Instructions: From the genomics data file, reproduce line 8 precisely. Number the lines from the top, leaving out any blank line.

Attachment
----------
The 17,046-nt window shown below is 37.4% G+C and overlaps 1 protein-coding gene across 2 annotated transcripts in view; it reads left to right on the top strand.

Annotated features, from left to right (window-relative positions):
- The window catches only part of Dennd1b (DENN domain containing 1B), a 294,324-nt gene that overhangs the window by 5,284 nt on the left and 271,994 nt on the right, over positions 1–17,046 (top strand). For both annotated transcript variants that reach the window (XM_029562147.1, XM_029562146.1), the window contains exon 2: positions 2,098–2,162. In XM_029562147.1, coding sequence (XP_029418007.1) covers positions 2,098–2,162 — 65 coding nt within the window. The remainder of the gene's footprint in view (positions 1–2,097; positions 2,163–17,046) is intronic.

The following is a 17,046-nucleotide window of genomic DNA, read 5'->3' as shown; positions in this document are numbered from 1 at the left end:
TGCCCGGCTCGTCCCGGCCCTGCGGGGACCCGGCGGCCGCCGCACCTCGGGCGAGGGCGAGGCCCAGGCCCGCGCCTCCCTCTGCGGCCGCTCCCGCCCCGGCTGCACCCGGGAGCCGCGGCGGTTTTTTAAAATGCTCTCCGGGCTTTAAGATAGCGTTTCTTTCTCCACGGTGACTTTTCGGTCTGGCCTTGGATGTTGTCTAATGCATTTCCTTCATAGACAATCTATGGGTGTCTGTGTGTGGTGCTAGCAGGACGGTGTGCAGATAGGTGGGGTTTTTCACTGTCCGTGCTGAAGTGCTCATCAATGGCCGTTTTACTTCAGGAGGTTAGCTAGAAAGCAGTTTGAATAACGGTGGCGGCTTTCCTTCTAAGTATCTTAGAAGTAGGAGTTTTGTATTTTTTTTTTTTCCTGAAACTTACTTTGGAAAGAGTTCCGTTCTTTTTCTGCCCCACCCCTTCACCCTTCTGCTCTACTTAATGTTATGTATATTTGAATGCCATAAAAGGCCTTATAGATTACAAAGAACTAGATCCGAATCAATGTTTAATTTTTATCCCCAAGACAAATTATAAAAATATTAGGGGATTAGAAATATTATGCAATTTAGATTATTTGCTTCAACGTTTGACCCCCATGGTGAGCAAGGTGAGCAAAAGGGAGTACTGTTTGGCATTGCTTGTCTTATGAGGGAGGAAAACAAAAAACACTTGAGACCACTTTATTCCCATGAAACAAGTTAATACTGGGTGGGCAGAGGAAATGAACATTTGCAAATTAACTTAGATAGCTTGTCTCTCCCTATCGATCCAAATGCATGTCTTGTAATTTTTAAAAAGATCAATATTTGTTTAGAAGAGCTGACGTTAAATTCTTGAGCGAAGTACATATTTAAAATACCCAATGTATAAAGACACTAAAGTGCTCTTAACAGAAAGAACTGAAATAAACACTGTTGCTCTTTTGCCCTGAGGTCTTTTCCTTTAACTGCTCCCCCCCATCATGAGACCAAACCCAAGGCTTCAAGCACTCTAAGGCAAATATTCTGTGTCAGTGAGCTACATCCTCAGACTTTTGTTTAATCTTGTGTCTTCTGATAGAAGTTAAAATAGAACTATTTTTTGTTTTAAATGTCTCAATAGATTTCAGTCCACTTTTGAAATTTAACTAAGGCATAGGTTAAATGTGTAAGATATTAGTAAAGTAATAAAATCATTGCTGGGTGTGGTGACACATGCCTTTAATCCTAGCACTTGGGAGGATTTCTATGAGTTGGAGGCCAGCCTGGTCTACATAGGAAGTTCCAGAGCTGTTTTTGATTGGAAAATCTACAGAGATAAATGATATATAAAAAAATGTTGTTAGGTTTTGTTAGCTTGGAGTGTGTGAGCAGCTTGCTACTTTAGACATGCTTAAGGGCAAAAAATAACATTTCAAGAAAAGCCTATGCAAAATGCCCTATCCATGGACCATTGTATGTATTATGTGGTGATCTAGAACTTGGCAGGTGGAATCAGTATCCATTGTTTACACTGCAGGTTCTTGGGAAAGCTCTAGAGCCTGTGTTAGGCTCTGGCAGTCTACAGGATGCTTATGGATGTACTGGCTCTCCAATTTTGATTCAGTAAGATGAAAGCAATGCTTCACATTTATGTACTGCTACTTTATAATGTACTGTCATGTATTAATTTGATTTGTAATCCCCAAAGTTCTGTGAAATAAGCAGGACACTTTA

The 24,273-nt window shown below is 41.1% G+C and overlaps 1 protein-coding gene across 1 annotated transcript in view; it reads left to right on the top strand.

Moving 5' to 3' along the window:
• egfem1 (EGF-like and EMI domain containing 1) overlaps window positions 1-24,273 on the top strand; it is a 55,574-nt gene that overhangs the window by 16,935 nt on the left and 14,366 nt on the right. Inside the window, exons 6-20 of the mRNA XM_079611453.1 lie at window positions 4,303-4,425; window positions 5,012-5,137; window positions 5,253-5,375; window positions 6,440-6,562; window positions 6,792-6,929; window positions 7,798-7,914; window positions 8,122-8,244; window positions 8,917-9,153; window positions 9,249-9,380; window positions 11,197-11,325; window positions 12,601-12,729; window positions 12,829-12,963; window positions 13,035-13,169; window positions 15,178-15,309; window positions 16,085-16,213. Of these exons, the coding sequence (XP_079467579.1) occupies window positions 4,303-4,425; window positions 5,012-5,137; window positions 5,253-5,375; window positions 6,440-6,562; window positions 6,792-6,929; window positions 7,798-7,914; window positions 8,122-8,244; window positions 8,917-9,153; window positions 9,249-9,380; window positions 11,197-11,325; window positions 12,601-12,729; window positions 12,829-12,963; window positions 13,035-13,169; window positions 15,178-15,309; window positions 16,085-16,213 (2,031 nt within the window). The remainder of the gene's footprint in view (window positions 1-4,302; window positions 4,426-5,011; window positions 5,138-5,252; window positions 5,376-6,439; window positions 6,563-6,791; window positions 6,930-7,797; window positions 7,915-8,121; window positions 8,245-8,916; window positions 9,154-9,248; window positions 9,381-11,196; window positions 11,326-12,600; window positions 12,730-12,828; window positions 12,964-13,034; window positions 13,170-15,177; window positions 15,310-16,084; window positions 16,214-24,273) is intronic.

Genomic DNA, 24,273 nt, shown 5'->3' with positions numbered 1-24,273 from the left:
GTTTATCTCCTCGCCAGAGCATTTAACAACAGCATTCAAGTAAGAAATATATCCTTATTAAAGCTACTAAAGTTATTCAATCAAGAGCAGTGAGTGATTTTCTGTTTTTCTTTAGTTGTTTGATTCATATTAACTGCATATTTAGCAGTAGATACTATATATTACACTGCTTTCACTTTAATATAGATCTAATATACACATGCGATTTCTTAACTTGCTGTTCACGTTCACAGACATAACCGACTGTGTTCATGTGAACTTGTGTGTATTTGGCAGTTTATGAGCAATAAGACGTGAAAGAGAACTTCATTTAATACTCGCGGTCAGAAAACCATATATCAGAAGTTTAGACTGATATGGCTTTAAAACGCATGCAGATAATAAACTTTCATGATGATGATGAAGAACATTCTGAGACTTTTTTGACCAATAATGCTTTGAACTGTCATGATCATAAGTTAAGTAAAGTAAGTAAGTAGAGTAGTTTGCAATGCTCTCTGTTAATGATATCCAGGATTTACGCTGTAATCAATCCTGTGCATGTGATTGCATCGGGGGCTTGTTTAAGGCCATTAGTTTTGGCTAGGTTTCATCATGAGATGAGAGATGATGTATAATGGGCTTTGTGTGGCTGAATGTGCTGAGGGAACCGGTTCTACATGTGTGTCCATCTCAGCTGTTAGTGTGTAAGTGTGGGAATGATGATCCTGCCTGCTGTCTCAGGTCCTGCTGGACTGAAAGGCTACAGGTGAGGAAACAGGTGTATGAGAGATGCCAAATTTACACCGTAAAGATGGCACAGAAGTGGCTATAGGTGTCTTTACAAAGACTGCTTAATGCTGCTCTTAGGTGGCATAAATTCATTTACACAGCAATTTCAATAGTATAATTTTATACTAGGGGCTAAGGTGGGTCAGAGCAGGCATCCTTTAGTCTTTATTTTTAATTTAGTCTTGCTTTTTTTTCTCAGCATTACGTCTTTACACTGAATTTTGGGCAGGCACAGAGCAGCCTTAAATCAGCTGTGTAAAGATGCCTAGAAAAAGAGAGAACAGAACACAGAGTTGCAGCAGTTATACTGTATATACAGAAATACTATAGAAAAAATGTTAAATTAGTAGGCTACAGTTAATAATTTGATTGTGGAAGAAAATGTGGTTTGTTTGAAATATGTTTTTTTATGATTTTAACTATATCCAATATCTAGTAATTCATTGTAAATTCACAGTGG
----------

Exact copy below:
• egfem1 (EGF-like and EMI domain containing 1) overlaps window positions 1-24,273 on the top strand; it is a 55,574-nt gene that overhangs the window by 16,935 nt on the left and 14,366 nt on the right. Inside the window, exons 6-20 of the mRNA XM_079611453.1 lie at window positions 4,303-4,425; window positions 5,012-5,137; window positions 5,253-5,375; window positions 6,440-6,562; window positions 6,792-6,929; window positions 7,798-7,914; window positions 8,122-8,244; window positions 8,917-9,153; window positions 9,249-9,380; window positions 11,197-11,325; window positions 12,601-12,729; window positions 12,829-12,963; window positions 13,035-13,169; window positions 15,178-15,309; window positions 16,085-16,213. Of these exons, the coding sequence (XP_079467579.1) occupies window positions 4,303-4,425; window positions 5,012-5,137; window positions 5,253-5,375; window positions 6,440-6,562; window positions 6,792-6,929; window positions 7,798-7,914; window positions 8,122-8,244; window positions 8,917-9,153; window positions 9,249-9,380; window positions 11,197-11,325; window positions 12,601-12,729; window positions 12,829-12,963; window positions 13,035-13,169; window positions 15,178-15,309; window positions 16,085-16,213 (2,031 nt within the window). The remainder of the gene's footprint in view (window positions 1-4,302; window positions 4,426-5,011; window positions 5,138-5,252; window positions 5,376-6,439; window positions 6,563-6,791; window positions 6,930-7,797; window positions 7,915-8,121; window positions 8,245-8,916; window positions 9,154-9,248; window positions 9,381-11,196; window positions 11,326-12,600; window positions 12,730-12,828; window positions 12,964-13,034; window positions 13,170-15,177; window positions 15,310-16,084; window positions 16,214-24,273) is intronic.